**History of Mathematics**

Volume: 17;
2000;
95 pp;
Softcover

MSC: Primary 01;
Secondary 30; 34; 51

Print ISBN: 978-0-8218-2030-8

Product Code: HMATH/17

List Price: $24.00

Individual Member Price: $19.20

**Electronic ISBN: 978-1-4704-3885-2
Product Code: HMATH/17.E**

List Price: $24.00

Individual Member Price: $19.20

# Non-Euclidean Geometry in the Theory of Automorphic Functions

Share this page *Editors and Authors: *
*Jeremy J. Gray; Abe Shenitzer; Jacques Hadamard*

A co-publication of the AMS and the London Mathematical Society

This is the English translation of a volume originally published only in
Russian and now out of print. The book was written by Jacques Hadamard on the
work of Poincaré.

Poincaré's creation of a theory of automorphic functions in
the early 1880s was one of the most significant mathematical
achievements of the nineteenth century. It directly inspired the
uniformization theorem, led to a class of functions adequate to solve
all linear ordinary differential equations, and focused attention on a
large new class of discrete groups. It was the first significant
application of non-Euclidean geometry. The implications of these
discoveries continue to be important to this day in numerous different
areas of mathematics.

Hadamard begins with hyperbolic geometry, which he compares with plane and
spherical geometry. He discusses the corresponding isometry groups, introduces
the idea of discrete subgroups, and shows that the corresponding quotient
spaces are manifolds. In Chapter 2 he presents the appropriate automorphic
functions, in particular, Fuchsian functions. He shows how to represent Fuchsian
functions as quotients, and how Fuchsian functions invariant under the same group
are related, and indicates how these functions can be used to solve
differential equations. Chapter 4 is devoted to the outlines of the more
complicated Kleinian case. Chapter 5 discusses algebraic functions and linear
algebraic differential equations, and the last chapter sketches the theory of
Fuchsian groups and geodesics.

This unique exposition by Hadamard offers a fascinating and
intuitive introduction to the subject of automorphic functions and
illuminates its connection to differential equations, a
connection not often found in other texts.

This volume is one of an informal sequence of works within the
History of Mathematics series. Volumes in this subset,
“Sources”, are classical mathematical works that served as
cornerstones for modern mathematical thought.

#### Table of Contents

# Table of Contents

## Non-Euclidean Geometry in the Theory of Automorphic Functions

- Cover Cover11
- Title page v6
- Contents vii8
- Acknowledgments ix10
- Introduction by the Publishers of the Russian Translation xi12
- Historical introduction 114
- A brief history of automorphic function theory, 1880-1930 316
- Chapter I. The group of motions of the hyperbolic plane and its properly discontinuous subgroups 1730
- Chapter II. Discontinuous groups in three geometries. Fuchsian functions 3750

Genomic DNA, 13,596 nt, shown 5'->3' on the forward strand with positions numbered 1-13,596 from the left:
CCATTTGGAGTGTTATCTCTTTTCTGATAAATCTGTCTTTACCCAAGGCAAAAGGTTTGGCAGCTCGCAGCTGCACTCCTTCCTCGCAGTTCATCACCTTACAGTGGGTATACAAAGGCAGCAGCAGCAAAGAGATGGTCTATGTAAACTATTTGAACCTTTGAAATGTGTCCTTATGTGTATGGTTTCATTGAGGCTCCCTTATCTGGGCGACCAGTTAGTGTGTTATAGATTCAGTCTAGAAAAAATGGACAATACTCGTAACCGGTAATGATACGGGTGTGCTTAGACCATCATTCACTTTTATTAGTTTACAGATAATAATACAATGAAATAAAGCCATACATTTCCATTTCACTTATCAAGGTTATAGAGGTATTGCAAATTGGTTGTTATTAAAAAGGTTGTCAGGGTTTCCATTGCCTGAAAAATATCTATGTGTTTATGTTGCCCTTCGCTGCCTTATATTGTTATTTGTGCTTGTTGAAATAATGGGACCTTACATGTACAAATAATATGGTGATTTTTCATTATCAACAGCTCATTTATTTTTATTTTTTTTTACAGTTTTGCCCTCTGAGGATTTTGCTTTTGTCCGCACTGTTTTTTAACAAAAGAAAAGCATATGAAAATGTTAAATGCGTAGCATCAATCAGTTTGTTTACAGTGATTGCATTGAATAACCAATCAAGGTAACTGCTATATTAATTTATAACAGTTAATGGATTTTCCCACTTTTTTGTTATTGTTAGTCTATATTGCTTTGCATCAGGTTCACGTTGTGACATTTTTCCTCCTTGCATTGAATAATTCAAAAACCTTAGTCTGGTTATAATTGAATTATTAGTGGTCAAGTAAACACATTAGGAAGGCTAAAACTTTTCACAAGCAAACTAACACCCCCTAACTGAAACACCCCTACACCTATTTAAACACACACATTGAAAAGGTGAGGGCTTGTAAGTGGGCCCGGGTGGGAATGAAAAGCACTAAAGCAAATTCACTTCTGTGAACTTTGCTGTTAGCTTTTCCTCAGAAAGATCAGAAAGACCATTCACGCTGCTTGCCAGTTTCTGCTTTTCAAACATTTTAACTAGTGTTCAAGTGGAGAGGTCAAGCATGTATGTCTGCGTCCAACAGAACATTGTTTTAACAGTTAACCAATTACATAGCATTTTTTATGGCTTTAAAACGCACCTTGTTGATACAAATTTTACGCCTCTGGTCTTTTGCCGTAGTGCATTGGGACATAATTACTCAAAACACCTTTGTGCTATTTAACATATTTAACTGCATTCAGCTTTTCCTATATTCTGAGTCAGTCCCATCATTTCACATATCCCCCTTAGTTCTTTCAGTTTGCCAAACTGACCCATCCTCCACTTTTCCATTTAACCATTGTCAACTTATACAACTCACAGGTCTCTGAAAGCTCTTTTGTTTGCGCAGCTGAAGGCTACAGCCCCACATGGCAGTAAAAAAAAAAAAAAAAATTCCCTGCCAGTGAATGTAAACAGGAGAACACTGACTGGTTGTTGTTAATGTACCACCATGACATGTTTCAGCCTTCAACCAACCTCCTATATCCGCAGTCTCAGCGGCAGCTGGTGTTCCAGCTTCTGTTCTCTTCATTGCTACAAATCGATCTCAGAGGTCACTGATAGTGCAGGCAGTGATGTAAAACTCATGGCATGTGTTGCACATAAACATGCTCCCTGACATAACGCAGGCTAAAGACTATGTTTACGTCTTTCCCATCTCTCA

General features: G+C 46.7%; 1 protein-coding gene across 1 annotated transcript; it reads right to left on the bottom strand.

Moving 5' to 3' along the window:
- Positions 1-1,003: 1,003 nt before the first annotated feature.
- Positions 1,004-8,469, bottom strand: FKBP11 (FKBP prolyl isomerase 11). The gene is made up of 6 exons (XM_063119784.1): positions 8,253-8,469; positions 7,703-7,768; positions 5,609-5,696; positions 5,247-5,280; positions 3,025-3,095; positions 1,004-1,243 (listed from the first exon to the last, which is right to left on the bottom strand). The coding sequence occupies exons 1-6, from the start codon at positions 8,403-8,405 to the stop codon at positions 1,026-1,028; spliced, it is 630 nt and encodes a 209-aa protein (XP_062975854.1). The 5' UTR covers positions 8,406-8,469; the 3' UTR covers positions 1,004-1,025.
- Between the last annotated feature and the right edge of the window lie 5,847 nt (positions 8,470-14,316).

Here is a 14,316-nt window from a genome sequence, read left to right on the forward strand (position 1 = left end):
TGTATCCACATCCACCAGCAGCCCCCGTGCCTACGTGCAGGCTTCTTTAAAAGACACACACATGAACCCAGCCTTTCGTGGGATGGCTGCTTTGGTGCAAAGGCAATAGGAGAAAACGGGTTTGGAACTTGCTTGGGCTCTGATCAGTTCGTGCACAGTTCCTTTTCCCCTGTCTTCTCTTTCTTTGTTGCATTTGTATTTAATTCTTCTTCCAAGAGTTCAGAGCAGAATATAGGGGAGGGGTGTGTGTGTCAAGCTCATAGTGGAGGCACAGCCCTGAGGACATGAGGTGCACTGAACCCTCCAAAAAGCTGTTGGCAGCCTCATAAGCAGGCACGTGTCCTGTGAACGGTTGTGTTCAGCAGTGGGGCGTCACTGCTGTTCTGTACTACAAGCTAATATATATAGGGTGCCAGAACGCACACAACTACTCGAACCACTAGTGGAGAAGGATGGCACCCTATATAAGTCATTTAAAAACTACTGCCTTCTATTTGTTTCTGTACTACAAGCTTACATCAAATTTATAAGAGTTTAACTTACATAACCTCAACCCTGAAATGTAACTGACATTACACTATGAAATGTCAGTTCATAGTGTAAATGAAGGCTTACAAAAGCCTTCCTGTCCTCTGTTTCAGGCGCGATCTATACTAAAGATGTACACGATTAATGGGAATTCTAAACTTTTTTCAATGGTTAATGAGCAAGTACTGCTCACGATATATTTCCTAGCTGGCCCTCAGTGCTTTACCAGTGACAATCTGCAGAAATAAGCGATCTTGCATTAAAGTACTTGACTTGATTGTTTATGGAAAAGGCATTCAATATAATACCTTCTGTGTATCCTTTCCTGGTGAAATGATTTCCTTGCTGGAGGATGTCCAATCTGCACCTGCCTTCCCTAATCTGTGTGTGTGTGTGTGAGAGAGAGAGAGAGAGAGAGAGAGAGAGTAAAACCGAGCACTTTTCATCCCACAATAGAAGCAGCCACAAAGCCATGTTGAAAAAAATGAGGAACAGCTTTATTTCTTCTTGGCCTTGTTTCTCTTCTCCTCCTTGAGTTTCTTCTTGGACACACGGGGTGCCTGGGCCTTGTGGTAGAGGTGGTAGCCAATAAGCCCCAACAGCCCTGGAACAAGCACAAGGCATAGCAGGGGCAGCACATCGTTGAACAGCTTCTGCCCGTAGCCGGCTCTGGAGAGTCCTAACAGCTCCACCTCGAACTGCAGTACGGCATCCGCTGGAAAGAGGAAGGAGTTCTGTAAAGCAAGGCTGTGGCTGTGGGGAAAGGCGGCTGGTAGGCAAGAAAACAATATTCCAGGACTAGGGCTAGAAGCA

- Chapter III. Fuchsian functions 5770
- Chapter IV. Kleinian groups and functions 7184
- Chapter V. Algebraic functions and linear algebraic differential equations 7992
- Chapter VI. Fuchsian groups and geodesics 87100
- References 93106
- Additional references 95108
- Back Cover Back Cover1109

#### Readership

Graduate students and research mathematicians; mathematical historians.

#### Reviews

Gives a fascinating and highly instructive brief exposition on Poincaré's creation of the theory of automorphic functions … The historical circumstances, sources and perspectives of Poincaré's discovery are very instructionally and vividly depicted … this beautiful thin book will please analysts as well as geometers and also all fans of the history of mathematics.

-- Mathematica Bohemica

The book is substantially enhanced by editor Gray's introduction, ‘Brief History of Automorphic Function Theory, 1880–1930’, which deftly treats both mathematics and related nontechnical matters …

Jeremy Gray and Abe Shenitzer deserve the gratitude of the entire mathematical community for bringing out this Hadamard volume. It would be remiss to fail to praise the quality of the writing found here. Gray's insightful introductory remarks and Shenitzer's translation of the Russian text are recognizably English, clearly, carefully and intelligently wrought. This is an important addition to the literature, of great interest both to mathematical historians and to anyone with even a passing acquaintance with non-Euclidian geometry and automorphic functions. For mathematicians actively engaged in research in these areas, this book is essential reading.

-- Mathematical Reviews

It is cause for joy and celebration that the “Sources” subseries of the AMS/LMS “History of Mathematics” series continues to grow. This little book should be of interest both to historians seeking to understand the evolution of the theory of automorphic functions and to mathematicians working in the area, and thus it is a valuable addition to the (rather short) list of original source material available in English translation. Keep them coming, AMS!

-- MAA Online